To whom it may concern,
I'm trying to program the Intel Xeon Phi coprocessor with Intel compiler vector intrinsics. I barely find the code samples. There's one in "Intel Xeon Phi Coprocessor Vector Microarchitecture" in which the author used the C++ class interface to MIC processor intrinsics defined in the header file "micvec.h". But in this class interface there is only a limit set of intrinsics which have been abstracted. For example, _mm512_mask_load_pd is not defined in this interface. Should I mix the use of this interface with the intrinsics or just simply forget the interface?
One more question about a specific problem.
Considering the following code:
__declspec(align(64)) __m512i vec; vec = _mm512_mask_load_epi32(vec, writemask, int_array_ptr);
The compiler gives a warning: variable "vec" is used before its value is set"
If I change the code to:
__declspec(align(64)) Is32vec16 vec; vec = _mm512_mask_load_epi32(vec, writemask, int_array_ptr);
Then I get the error: more than one operator "=" matches these operands: function "Is32vec16::operator=(const M512 &)" fuction "Is32vec16::operator=(const Is32vec16 &)" operand types are: Is32vec16 = __m512i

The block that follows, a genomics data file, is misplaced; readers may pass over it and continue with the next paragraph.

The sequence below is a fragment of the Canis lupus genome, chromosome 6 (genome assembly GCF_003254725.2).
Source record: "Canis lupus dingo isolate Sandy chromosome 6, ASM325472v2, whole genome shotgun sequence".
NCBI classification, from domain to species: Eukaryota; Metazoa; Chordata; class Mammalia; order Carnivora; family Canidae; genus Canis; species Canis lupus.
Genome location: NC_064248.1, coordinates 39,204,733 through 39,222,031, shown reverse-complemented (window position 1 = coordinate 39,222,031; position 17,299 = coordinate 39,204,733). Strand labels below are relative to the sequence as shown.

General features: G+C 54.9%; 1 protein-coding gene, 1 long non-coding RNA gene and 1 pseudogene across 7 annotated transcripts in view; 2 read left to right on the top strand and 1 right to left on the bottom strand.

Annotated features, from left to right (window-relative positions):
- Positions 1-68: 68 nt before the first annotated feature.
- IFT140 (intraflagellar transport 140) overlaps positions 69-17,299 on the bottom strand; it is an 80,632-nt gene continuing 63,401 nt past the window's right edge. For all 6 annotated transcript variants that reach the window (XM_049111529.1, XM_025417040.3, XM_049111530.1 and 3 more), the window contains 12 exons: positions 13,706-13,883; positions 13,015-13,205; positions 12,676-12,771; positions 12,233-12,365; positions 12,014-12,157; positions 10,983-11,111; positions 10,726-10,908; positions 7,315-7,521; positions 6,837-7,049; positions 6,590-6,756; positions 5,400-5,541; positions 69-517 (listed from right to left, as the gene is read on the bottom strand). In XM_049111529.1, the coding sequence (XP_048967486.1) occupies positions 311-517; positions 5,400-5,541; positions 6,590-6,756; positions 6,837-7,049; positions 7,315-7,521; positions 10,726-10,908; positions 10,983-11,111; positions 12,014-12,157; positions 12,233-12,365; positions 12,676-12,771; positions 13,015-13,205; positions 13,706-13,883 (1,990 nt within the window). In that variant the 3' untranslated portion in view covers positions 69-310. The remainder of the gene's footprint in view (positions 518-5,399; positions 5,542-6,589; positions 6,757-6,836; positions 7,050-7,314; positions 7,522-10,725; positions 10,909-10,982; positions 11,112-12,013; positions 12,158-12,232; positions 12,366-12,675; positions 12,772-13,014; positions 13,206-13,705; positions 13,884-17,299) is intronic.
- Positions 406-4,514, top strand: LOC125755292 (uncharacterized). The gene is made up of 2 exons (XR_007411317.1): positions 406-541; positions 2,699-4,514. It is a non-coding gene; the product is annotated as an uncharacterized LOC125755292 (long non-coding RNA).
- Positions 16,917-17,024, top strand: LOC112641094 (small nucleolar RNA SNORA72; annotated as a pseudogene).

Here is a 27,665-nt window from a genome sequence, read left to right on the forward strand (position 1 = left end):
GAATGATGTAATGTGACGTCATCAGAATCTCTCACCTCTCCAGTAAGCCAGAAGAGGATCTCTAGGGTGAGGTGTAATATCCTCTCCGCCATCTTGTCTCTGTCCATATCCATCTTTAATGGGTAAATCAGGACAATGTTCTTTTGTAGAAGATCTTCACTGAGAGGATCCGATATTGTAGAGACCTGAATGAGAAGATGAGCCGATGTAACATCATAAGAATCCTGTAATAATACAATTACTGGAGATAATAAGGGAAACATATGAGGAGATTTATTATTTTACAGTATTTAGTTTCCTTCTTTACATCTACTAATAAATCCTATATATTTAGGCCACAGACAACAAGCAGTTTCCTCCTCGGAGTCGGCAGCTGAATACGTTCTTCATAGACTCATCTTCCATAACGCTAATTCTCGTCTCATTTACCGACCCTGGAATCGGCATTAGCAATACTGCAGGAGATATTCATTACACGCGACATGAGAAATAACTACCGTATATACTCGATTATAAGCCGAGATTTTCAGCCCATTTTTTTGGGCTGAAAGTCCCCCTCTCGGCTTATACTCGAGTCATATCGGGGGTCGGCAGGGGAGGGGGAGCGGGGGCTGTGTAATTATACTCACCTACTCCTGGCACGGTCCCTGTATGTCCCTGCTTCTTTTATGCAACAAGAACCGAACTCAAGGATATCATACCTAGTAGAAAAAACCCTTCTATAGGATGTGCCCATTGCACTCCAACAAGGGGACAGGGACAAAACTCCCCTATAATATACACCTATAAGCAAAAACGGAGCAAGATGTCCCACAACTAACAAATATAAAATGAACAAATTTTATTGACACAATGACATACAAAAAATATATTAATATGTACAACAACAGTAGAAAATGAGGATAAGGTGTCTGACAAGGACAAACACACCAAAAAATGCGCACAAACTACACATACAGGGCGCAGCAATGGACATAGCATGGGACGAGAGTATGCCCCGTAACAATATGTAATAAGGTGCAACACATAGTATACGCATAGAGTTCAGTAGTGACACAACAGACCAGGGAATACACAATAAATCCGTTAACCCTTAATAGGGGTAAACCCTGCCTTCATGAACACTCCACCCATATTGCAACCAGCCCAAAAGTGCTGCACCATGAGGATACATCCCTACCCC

I'm really confusing about the correct usage of _mm512_mask_load_epi32.
Thanks for your comment.
I recommend re-posting your question into the MIC forum: http://software.intel.com/en-us/forums/intel-many-integrated-core
The return type of the intrinsic is __m512i, so use that type.
The first parameter of the intrinsic is an input value, that's why the compiler produces the warning (you didn't give vec an initial value)
The purpose of micvec.h is so you can use the mic vector operations at a higher level i.e. not using the intrinsics such as _mm512_mask_load_epi32 directly.
That's actually correct. The way mask version of of the intrinsics works is that it will do operations on vector elements that is enabled by the mask. Whatever is NOT enabled by the mask come from the first parameter -- vec in your case. Hence if it is not previously initialized, you will have the compiler error -- which is the correct behavior.